A link between brain injuries and depression

The connection between brain injuries and depression is widely accepted, although not fully understood. Doctors have long known that some traumatic brain injuries—even concussions—can lead to severe depression and anxiety. But the connection between brain injuries and depression hasn’t been clearly defined. Now, researchers have found a clue: damaged neural signal carriers, deep inside the brain. Studying White Matter in Brain Injury Patients “White matter” —or axons—is the part of the brain cell that passes signals to another cell. White matter is not visible on a conventional MRI. That’s how many traumatic brain injuries (TBI) are diagnosed. A research team at the University of Pittsburgh Medical Center looked at brain scans of patients diagnosed with a mild TBI. Most patients had sustained

The X Factor in Brain Injury Recovery

Tessa Venell was in a serious car accident and hit her head on the car’s windshield. Most people with severe head injuries like hers do not survive. So far, Tessa’­s made an amazing recovery. A short video of Tessa’s story: Then and Now How did Tessa make such a complete and unexpected recovery? She credits her strong support network. Tessa describes the loneliness and isolation that TBI patients endure. That’s a well-documented problem for brain injury survivors. Many face persistent cognitive issues that take medical precedence over psychological issues. And many rehabilitation approaches don’t include psychological treatments as a regular part of treatment. There’s not much research on how the support and encouragement of family, friends, and medical providers assist

A silent epidemic: identifying signs of mild traumatic brain injury

A mild traumatic brain injury (MTBI) is the most common of brain injuries. Of the 2.5 million annual TBI-related deaths, hospitalizations, and emergency room visits, 75%-90% are MTBI, according to the Centers for Disease Control and Prevention (CDC). This is a staggering. The CDC, and the National Center for Injury Prevention and Control, have declared MTBI a major public health issue and a “silent epidemic”. Causes of Mild Traumatic Brain Injury The leading causes of MTBI, as seen in emergency rooms. Any fall, accident, or injury that may have affected the head should be treated by a medical professional as soon as possible. Symptoms and Signs of a MTBI MTBI symptoms generally fall into four major categories: physical; cognitive; emotional; and sleep

How the Glasgow Coma Scale assesses brain injuries

Used by emergency responders and medical professionals, the Glasgow Coma Scale (GCS) is a quick test of a potential brain injury. The GCS is used for a fast assessment of a head or brain injury at the scene of a car accident, sporting event, or other injury site. Three factors—a victim’s ability to speak, to move, and to open his or her eyes—are assigned points based on a positive response. A severe TBI might have an initial score of between 3 and 8 on this scale. A more moderate TBI would fall between 9 and 12. A score of 13-15 would be considered a mild TBI. Coma Scale for Assessing Brain Injuries Verbal Response: 5 points = alert, normal speech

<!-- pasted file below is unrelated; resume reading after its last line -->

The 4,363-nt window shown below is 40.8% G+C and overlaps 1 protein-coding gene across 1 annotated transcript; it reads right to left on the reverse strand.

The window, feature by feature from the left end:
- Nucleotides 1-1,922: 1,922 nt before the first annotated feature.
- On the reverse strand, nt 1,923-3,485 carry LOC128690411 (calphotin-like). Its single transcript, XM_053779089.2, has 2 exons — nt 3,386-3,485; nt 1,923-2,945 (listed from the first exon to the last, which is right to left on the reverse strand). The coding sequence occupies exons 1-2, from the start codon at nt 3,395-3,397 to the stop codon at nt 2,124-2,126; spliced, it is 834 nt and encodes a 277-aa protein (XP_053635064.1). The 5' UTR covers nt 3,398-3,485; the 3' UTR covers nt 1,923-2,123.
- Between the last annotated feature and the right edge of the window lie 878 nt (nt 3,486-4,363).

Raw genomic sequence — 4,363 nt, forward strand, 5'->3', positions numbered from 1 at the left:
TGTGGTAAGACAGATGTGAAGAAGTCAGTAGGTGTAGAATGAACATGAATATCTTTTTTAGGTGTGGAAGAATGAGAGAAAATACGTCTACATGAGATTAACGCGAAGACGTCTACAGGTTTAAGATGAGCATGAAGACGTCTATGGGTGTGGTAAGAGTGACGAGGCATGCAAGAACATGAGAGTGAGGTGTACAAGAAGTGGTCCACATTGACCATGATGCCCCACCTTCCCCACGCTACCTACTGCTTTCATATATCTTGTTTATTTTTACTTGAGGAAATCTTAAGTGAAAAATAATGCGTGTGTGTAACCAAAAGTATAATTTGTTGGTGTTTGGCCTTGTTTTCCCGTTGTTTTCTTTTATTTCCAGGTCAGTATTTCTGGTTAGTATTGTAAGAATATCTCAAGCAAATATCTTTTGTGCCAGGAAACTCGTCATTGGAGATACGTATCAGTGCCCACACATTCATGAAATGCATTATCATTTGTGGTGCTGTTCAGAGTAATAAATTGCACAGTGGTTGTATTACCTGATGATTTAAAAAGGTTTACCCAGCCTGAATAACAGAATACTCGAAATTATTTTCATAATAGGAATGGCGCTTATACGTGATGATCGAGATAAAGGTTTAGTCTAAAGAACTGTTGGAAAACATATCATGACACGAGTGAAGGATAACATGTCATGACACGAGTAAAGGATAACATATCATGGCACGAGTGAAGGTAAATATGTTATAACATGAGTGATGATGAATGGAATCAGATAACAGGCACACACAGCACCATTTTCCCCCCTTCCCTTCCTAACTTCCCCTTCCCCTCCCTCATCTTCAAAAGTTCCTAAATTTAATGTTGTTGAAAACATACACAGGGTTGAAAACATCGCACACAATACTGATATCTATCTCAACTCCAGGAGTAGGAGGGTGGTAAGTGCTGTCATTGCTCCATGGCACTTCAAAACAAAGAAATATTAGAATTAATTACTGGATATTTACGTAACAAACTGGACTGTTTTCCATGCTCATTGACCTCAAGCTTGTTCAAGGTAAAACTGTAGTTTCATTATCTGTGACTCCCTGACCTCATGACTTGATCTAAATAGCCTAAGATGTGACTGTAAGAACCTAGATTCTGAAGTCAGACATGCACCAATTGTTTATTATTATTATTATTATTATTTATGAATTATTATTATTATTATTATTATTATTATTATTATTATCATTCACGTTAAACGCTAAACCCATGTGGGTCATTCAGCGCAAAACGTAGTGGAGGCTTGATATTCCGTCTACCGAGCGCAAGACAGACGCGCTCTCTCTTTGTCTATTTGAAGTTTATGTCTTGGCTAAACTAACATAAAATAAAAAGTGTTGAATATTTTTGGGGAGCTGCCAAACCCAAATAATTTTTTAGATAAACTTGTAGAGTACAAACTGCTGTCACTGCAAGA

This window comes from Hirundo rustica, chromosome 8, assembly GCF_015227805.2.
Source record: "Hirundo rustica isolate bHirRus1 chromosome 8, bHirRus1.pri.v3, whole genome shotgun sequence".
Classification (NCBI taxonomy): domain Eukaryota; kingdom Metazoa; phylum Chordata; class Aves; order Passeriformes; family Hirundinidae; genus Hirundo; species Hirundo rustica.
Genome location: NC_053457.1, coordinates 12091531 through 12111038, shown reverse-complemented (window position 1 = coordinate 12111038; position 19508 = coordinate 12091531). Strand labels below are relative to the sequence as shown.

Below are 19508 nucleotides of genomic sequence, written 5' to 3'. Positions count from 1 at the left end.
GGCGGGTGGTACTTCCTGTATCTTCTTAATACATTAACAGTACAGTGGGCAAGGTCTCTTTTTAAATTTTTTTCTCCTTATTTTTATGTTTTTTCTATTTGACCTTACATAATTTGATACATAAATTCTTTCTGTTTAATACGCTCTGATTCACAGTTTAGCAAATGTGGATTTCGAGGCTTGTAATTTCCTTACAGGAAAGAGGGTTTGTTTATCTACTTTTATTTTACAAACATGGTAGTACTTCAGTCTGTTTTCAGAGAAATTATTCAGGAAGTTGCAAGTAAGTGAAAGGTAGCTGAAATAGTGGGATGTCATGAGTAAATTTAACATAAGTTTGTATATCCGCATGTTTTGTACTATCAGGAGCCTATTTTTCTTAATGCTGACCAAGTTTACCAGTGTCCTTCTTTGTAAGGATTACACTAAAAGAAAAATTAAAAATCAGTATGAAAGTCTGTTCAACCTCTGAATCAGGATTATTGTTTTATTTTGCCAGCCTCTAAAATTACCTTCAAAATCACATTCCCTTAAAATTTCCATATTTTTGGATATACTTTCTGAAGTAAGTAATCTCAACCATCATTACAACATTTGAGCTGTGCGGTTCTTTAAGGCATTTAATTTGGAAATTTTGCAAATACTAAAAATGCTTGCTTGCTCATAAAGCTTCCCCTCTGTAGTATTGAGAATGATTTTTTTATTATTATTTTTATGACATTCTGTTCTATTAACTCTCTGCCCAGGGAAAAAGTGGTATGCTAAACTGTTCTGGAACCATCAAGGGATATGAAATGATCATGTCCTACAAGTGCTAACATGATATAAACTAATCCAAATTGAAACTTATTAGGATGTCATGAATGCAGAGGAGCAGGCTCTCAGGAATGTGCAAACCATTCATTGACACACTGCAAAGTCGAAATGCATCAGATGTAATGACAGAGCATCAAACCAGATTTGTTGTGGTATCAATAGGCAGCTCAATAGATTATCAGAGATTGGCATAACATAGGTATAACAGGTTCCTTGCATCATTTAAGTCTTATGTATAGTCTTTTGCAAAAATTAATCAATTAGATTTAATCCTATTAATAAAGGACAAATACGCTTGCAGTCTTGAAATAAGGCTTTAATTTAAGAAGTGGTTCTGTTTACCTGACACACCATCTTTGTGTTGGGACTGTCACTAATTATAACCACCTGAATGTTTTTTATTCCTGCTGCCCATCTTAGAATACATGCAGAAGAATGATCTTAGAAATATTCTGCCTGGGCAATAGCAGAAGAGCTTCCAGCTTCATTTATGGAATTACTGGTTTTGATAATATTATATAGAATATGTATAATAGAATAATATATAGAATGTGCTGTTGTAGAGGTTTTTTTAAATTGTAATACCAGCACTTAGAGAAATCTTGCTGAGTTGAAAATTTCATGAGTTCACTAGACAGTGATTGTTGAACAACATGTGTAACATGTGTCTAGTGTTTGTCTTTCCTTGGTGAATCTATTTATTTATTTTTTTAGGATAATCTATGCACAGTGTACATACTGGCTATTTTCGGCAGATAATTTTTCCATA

Understanding mild traumatic brain injuries

As a child of the 1960s and 1970s, I can attest to a general lack of knowledge in society regarding traumatic brain injuries. I vividly recall friends and fellow students being “knocked out” on the playground or playing sports. Adults simply used smelling salts to get the student to come around. The kid would go right back into the game or onto the playground, without another thought. The word “concussion” was used liberally, but never the words “traumatic brain injury”. Those words were reserved for people in a coma. We have come a long way in realizing the importance of identifying when a brain injury has occurred, and taking immediate action to minimize further brain damage. Identifying Mild Traumatic Brain

Rebuilding after a traumatic brain injury

David Grant is doing something very unusual: he’s actually talking about his traumatic brain injury. He survived a serious bicycle accident in 2010, but was left with a brain injury.   David explains the challenges of TBI in frank and honest way.     He describes his personal struggles to accept his disability, and to live a different life than he had planned. He writes of his routine, of “bad brain days,” of friends he lost, and family challenges. He talks about educating other people – even medical professionals – on TBI, and how there are times when he can’t bring himself to explain it yet again.  “There is still a very real social stigma attached to having a traumatic


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